The Tip.It Times

Issue 18599gp

Ali the Poet, Part IV

Written by and edited by Hamtaro

Ali settled nicely into the life of a poet-courtier, much to my surprise. I expected a character as strong as his to be gone with the wind before he could be assuaged into composing anything or doing anything much. Instead, he assumed the mantle with great skill and a great degree of professionalism. Granted, a drunkard such as he was going to have his ill-behaved moments, but the wage he refused was far greater than the cost of the wine and the cleanups put together, and so the King’s household did not mind.

This is not to say that things went smoothly. Johann and Bouvard were suspicious of Ali from the off — they knew of Felix Ambrose’s support of Ali, and suspected that this foreigner may just be another antagonist to them. Moreover, the King’s preference of Ali over time added to tensions between Ali and the romantics. A few months after his arrival in court, Ali received a nominal wage increase, from 5,000 to 6,000 coins (ie, on the same level as Bouvard). Though Ali never accepted his wages, preferring wine, the act was nevertheless symbolic of the high esteem the King held for Ali.

In court, Ali proved himself a masterful panegyrist — just as had been predicted — and it was not long until the popularity of romantic poetry outside the court began to wane, just as it already had inside. I shall provide a few examples of Ali’s work, with appropriate contextualisation.

The following poem was composed at the celebration of the twentieth wedding anniversary of King Roald III and his consort, Queen Ellamaria.

Your majesty, you’re liken the radiant sun
Bestowing light and life on everyone.
Come; let us celebrate your great marriage
On the street, indoors, on horse and carriage.

Upon the outbreak of a border conflict with Asgarnia, which led to a short and inconclusive series of skirmishes which some termed a ‘war.’ In spite of the rather paltry nature of the conflict, Ali managed to drum up considerable support for it before, during and after thanks, in essence, to the following verse.

Be gone, barking dogs of Asgarnia,
Your white faces sick with anemia.
Our King shall reclaim all that ye pillage
By sword and by lance, in town and village.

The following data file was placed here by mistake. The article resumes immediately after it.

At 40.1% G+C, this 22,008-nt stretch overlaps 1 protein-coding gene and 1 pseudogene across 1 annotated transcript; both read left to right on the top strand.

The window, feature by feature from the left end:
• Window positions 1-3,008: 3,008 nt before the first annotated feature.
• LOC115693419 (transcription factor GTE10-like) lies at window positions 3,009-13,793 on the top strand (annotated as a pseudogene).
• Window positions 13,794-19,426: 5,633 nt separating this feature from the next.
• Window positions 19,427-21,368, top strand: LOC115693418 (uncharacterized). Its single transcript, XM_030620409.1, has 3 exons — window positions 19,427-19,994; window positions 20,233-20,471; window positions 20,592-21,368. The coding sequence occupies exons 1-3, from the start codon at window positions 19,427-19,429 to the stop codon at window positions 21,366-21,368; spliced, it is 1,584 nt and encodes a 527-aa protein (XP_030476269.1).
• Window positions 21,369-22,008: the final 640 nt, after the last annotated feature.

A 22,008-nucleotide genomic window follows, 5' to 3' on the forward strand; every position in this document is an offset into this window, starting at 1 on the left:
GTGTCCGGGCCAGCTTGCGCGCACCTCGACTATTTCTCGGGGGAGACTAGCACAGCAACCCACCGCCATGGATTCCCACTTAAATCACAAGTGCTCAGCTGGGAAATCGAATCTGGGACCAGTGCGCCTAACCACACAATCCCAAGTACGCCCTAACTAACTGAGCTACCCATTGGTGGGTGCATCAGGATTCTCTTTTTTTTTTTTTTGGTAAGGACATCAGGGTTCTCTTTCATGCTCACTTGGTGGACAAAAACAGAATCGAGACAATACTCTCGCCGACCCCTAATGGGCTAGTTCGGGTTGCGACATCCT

I estimate that it took Ali a year at court to trounce the romantics Johann and Bouvard. The former, who had always played second fiddle to the latter, retained his place at court only by accepting that his wage would be cut drastically. The rising popularity of panegyric over the romantic ballad was soon followed by a sudden and intense interest among the learned in all things ‘Oriental.’ Ali gave a series of lectures to the nobility, which the press reviewed most favourably (the sole exception being a review by a certain Pécuchet, a cousin of Bouvard), and explained that, in the Orient, there existed only two forms of poetry: panegyric and invective — ie, praise and insult. Often the two were mixed in a poem, as we see in the above panegyric to the King and invective to Asgarnia.

The popularity of Ali and his poems did wonders for the lower classes, who found themselves in awe of the King thanks to his bold depiction in Ali’s verses. From the point of view of public relations, Ali was a great help.

In this period, there was little in the way of conflict between Bouvard and Ali, aside from the odd jealous glare from the former. Yet in an atmosphere as highly charged and competitive as the poets of court had become, rivalries always escalated to the utmost.

It was a year or so after Ali’s arrival that the two entered into a rivalry proper. Beforehand, it was almost as though Ali rose in fortunes without competing, oblivious to the declining fortunes of the other court poets. At the aforementioned time, Bouvard attempted to rescue his fame with a relative masterstroke: he adopted the quatrain form Ali used, and wrote his first poem in an Oriental style. This poem, however, was no panegyric — it was the Kingdom’s first public invective.

Praise comes cheaply and without any skill,
For the deeds of great men speak without verse —
Still, some compose merely to fill their purse.
Others’ motives are altogether worse.

« Part III

Part V »

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Tags: Fiction Series

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